So, what approach should be made to address chronic pain, when mental pain is part of the equation? As a Functional Diagnostic Nutrition Practitioner, I would use client self-assessment profiles and functional lab testing to identify hidden causes of Metabolic Chaos. Lab test results are then, correlated with client symptoms. A personalized plan to address diet, rest, exercise, stress management, and supplementation can help to rebalance the body to reduce inflammation, improve gut-brain axis communication, reducing both physical and mental pain.

Diet is an important part of a plan for people with mental pain. The gut-brain axis supports more signals from the gut to the brain than the brain to the gut. Because of this, we know that the health of the microbes in our gut called the microbiome is critically important in this communication pathway. If the microbiome is unhealthy and the gut is leaky, correcting the diet and identifying food sensitivities, and rebalancing the gut microbiome is a critical aspect of healing.

Sleep quality is often an issue when people have chronic pain and can actually cause heightened sensitivity to pain.[v] Disrupted sleep can cause brain fog issues, inability to focus, fatigue, and contribute to a person’s ability to cope with physical pain, which leads to increased mental pain. So, addressing sleep quality is another part of the plan to reduce pain.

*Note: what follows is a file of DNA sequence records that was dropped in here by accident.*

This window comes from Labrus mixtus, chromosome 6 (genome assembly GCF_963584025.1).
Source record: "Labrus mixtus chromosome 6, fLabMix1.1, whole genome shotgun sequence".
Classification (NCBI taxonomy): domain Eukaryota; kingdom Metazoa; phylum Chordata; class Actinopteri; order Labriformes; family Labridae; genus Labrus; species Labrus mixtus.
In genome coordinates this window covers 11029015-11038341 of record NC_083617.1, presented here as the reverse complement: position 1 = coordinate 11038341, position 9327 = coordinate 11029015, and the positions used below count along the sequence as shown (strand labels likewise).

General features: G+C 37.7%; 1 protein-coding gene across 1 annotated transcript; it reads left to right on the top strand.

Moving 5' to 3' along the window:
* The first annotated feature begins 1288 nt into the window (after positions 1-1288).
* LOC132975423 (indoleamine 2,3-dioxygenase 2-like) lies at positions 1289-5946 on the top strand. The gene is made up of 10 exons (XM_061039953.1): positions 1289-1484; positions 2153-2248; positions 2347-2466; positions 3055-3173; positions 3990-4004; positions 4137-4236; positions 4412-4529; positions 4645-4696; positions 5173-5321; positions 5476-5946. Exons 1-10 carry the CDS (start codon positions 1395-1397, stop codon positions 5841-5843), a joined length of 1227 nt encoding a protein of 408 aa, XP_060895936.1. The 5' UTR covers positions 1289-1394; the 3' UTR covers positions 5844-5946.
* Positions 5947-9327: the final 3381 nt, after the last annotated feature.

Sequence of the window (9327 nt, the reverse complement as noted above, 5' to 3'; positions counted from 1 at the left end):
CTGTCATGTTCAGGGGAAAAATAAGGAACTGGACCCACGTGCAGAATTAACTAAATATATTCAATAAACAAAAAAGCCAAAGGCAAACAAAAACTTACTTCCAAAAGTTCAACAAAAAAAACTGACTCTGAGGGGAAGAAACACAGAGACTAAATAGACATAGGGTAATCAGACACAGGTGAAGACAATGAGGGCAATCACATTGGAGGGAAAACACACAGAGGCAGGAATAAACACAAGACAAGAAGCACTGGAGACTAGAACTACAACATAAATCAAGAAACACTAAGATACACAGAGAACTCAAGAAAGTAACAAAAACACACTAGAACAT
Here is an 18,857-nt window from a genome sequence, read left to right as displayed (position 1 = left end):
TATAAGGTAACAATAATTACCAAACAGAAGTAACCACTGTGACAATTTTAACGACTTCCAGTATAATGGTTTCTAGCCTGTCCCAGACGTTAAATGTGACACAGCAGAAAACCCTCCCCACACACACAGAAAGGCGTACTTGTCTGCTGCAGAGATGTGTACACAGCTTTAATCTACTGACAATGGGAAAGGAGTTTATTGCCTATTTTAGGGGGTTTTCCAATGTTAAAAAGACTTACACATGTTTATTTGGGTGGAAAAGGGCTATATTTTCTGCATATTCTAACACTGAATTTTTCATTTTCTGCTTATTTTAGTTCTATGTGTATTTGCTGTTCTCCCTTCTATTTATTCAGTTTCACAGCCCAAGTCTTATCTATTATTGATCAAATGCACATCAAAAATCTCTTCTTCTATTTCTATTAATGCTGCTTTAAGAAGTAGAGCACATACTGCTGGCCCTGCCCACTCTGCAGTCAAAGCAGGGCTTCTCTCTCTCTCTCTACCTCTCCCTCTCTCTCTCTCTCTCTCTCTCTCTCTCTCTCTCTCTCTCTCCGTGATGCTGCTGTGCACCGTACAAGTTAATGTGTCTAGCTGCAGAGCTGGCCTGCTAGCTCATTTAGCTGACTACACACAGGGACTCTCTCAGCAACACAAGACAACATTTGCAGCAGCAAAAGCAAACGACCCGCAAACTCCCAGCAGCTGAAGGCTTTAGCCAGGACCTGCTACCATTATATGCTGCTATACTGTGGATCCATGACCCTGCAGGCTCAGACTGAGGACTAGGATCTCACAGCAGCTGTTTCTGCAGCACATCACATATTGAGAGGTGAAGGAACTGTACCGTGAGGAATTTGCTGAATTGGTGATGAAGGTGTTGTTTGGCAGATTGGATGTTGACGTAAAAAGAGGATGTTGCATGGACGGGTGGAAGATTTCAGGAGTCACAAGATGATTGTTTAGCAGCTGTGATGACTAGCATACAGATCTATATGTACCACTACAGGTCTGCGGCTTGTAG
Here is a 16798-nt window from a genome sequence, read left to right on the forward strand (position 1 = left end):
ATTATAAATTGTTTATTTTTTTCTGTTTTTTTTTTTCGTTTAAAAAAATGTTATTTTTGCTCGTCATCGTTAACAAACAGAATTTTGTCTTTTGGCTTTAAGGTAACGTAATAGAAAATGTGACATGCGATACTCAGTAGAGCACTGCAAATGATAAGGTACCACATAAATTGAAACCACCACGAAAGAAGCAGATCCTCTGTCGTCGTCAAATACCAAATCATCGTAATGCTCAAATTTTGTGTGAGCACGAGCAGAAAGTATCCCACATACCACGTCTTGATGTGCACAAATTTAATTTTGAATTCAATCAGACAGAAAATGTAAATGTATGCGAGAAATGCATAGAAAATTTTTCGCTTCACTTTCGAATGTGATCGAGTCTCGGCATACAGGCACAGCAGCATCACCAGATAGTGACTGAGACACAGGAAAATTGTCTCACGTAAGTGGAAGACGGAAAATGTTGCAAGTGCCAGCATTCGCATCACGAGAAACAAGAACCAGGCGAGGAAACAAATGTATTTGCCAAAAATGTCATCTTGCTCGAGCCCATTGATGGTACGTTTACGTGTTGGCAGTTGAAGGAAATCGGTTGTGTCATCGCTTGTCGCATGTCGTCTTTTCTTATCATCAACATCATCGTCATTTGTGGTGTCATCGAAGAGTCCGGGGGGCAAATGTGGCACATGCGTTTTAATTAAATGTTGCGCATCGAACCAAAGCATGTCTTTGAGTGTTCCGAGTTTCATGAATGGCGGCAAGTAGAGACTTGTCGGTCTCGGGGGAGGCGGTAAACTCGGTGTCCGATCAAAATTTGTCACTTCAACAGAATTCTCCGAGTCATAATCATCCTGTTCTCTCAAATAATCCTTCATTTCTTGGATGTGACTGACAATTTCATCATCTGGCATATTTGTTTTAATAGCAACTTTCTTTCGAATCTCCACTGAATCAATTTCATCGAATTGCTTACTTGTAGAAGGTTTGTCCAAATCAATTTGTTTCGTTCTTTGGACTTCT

Poor Sleep Quality Can Increase Pain Sensitivity

Exercise is also helpful to improve mood but can be challenging when a person is experiencing mental and physical pain. Developing a personalized exercise plan which considers the physical limitations, and the mental factors can help to reduce pain. This may require collaboration with other practitioners using modalities such as chiropractic or physical therapy.

Stress management is a huge component of a pain plan especially when mental pain is a component. Pain can be a significant cause as well as a result of stress. Promoting relaxation can help to lessen the fear of pain.[vi] Using mindfulness techniques such as breathing exercises, meditation, journaling, Emotional Freedom Technique (EFT) can be very helpful in reducing pain. Because of this, I offer stress management as part of my coaching program as well as a separate EFT program to help clients.